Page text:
Editor's note: CBS News reported that shortly after this lawsuit was filed, the two cities allowed the Nativity scene to be displayed.
JACKSONVILLE, Fla. — A conservative legal group sued two north Florida beach
cities this week after they banned the display of a Nativity scene at a public
park they share while allowing a Menorah and Christmas tree.
Mathew Staver, president and general counsel of Orlando-based Liberty
Counsel, is seeking a temporary restraining order requiring the cities of
Neptune Beach and Atlantic Beach to permit the Nativity display in Town Center
Park. A hearing was scheduled for tomorrow before U.S. District Judge Harvey
The federal suit was filed on Dec. 6 on behalf of Ponte Vedra Beach resident
Ken Koenig, whose request to display a 40-inch-tall Nativity scene was denied by
both cities. Koenig did not immediately return a telephone call seeking
“To exclude a private Nativity scene from an open forum where a Christmas
tree and a Menorah are displayed is a clear violation of the First Amendment,”
Staver said. “While the towns justify their discrimination by contending that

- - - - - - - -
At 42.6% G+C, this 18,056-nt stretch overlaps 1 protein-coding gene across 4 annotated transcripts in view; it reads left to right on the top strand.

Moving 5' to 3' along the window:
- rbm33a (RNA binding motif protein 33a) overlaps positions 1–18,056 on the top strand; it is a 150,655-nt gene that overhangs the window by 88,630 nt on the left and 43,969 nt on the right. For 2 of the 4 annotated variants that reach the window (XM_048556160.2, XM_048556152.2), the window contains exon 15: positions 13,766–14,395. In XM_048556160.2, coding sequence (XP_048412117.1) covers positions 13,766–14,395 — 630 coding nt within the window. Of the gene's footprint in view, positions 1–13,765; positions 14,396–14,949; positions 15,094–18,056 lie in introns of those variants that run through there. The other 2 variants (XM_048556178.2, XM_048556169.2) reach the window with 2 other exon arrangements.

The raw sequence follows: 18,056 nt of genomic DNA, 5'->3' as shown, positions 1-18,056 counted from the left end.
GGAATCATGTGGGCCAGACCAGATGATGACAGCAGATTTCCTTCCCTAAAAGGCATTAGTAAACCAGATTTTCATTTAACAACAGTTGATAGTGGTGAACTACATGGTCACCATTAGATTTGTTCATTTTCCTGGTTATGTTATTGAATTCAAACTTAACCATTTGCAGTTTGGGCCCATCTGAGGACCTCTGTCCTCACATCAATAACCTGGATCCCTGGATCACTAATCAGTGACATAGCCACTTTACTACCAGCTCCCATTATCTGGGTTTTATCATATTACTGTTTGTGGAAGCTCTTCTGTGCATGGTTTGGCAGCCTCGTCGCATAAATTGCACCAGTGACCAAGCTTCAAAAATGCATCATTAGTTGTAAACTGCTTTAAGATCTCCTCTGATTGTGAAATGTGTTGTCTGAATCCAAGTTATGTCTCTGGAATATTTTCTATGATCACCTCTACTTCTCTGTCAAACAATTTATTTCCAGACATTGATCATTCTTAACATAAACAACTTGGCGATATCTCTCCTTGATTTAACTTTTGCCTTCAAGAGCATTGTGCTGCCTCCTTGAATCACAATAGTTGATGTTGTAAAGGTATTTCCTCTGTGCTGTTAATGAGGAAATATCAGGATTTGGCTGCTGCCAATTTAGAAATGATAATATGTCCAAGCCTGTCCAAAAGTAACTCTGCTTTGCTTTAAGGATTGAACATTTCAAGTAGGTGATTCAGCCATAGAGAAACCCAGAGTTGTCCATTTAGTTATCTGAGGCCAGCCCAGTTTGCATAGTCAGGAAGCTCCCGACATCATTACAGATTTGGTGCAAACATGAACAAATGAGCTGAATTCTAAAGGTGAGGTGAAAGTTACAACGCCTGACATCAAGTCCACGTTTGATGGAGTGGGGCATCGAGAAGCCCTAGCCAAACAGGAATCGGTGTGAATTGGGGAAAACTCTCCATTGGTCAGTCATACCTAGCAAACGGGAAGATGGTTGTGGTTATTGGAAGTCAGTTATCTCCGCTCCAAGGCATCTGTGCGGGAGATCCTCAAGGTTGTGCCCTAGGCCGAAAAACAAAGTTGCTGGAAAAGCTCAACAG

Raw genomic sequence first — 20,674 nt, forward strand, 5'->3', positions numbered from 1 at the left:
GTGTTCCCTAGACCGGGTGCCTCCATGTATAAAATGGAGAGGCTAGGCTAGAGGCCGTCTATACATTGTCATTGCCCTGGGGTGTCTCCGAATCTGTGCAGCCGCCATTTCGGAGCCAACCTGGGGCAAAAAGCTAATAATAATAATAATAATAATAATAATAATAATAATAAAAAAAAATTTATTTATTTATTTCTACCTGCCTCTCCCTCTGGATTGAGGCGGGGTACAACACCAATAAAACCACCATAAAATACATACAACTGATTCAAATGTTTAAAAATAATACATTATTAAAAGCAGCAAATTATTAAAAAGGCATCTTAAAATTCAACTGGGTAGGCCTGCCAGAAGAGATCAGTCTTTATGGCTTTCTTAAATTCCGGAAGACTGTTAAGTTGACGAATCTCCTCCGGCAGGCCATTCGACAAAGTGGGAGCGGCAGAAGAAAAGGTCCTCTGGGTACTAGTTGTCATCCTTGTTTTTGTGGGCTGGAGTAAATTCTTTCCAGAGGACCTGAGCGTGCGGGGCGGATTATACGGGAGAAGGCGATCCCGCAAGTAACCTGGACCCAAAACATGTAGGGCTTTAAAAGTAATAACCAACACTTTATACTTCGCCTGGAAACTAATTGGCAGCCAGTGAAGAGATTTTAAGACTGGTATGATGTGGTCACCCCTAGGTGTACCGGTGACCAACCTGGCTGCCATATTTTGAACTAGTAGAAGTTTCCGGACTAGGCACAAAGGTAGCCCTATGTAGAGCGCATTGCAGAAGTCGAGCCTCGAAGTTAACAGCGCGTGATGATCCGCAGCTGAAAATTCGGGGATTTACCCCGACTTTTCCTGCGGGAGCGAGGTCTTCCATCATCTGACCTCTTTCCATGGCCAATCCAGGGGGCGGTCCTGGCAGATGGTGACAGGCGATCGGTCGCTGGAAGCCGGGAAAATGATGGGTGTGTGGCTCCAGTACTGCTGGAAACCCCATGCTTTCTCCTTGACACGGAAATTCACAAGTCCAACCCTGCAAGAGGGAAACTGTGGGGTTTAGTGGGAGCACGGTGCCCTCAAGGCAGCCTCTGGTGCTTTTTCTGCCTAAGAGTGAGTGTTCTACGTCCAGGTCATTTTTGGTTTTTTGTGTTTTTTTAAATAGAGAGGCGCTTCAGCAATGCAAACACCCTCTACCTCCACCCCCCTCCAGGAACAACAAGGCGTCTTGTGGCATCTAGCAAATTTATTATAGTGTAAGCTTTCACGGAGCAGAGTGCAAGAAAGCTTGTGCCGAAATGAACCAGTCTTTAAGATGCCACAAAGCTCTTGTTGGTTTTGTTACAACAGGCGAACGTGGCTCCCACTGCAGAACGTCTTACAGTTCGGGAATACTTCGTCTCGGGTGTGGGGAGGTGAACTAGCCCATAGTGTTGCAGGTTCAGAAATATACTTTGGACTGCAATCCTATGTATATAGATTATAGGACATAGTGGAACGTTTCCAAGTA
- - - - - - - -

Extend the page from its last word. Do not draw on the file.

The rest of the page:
the Menorah is secular, the Supreme Court has recognized the Menorah as a
religious symbol. By banning the Nativity scene while permitting the Menorah,
the towns have engaged in the worst kind of constitutional violation —
preferring one religion over another.”
He added the recent controversy over some governments and business referring
to “holiday trees” instead of Christmas trees reinforces his belief that there
“is a war on Christmas.”
Christopher White, city attorney for Neptune Beach, said he had not been
served with the suit, but was involved in drafting the decision denying Koenig’s
“We feel the City of Neptune Beach has followed the mandates of the U.S.
Supreme Court,” said White.
White based his denial on the Supreme Court’s decision 1989 decision in Allegheny
County v. ACLU. In that case, the Court ruled 5-4 that a Nativity scene
inside a Pittsburgh courthouse endorsed Christianity, while a Menorah outside
the courthouse was constitutional.
“That decision has not been changed, which in our opinion is the law of the
land,” White said.
Alan Jensen, Atlantic Beach’s city attorney, said he had not seen the lawsuit
and had no comment.